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I remember waking up in a lot of pain in my joints and my chest which persisted for days and a gallon of pineapple juice was needed to erase the copper taste in my mouth (perhaps from salts forming). After the incident I disassembled and inspected the lamp. A wire insulation had cracked open and contacted the metal body from inside. There was no apparent mechanical reason or signs or aging to provoke it, but it had happened anyway, at a place impossible to see. Perhaps it was there when lamp was purchased, and been there all along, but nobody noticed it because we were always insulated by the thick carpet and touching the lamp had never grounded anybody.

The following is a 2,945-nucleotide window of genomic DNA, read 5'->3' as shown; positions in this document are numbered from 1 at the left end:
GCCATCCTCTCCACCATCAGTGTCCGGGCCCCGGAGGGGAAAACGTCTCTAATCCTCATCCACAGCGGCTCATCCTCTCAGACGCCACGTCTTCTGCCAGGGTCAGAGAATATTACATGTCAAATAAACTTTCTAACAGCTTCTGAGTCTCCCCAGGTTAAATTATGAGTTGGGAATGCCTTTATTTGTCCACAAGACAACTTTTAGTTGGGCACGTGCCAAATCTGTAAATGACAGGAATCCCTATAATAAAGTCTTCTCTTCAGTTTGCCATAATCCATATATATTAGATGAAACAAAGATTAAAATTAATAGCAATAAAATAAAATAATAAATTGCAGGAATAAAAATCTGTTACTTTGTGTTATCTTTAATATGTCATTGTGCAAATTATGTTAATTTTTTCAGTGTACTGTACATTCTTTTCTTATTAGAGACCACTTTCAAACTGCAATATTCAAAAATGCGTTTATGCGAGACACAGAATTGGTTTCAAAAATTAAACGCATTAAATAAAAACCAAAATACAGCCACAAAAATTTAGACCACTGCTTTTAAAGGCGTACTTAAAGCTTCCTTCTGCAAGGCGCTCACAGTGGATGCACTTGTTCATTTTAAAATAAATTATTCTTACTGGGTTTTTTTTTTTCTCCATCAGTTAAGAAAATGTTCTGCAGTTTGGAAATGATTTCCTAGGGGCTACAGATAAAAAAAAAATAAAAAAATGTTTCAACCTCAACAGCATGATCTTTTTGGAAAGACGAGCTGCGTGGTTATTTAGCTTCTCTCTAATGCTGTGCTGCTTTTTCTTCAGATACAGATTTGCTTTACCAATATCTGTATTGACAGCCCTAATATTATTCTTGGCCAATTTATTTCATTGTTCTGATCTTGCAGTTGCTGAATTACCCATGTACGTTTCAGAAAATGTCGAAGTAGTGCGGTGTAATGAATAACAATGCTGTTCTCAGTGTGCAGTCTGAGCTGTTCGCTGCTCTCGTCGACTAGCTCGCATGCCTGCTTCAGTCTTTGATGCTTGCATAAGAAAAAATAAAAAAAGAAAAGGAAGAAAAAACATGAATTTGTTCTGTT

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They come in all sizes, and the strategic advantage UAV platforms offer for US Military and National interests is undeniable. For the military it is the ultimate intelligence platform, and a force multiplier. For civilian use, UAV could save countless lives in an urban conflagration or natural disaster; search-and-rescue in environments that preclude or discourage direct human involvement (fire, floods, etc), disaster response for nuclear facilities, inspecting bridges, wind turbines, and dams for dangerous cracks and flaws, as well as monitoring the mechanical and structural health of the electric power infrastructure are some of the many applications. However the UAV depends on GPS technology and it is not a question of if, but when, GPS will fail us at a critical time of need. Satellites are ageing, our orbit is a shooting gallery of debris, we are flooding the airwaves with a deluge of radio-conflict, and multi-path errors are already a cause of concern for small UAV platforms. We do not have the same economy when we first launched the satellites, but the future of intelligence, surveillance and reconnaissance missions will depend on our adaptation to GPS-denied environments. Cyber-attacks such as GPS spoofing and jamming are even more immediate threats. Transmitting on the same radio frequencies at a high enough power will deny the service of the radio spectrum to the GPS receiver and it can allow an attacker confuse a UAV. If you have ever flown with any major airline, this also concerns you, because chances are your flight was brought to a safe landing by the Triplex-Autoland system, which too depends on GPS. The grave ramifications of someone with a big antenna, a soldering iron, a degree in EE and malicious intent, can range from the GPS in your automobile directing you to train tracks to armed UAVs, guided munitions and re-entry vehicles getting re-routed.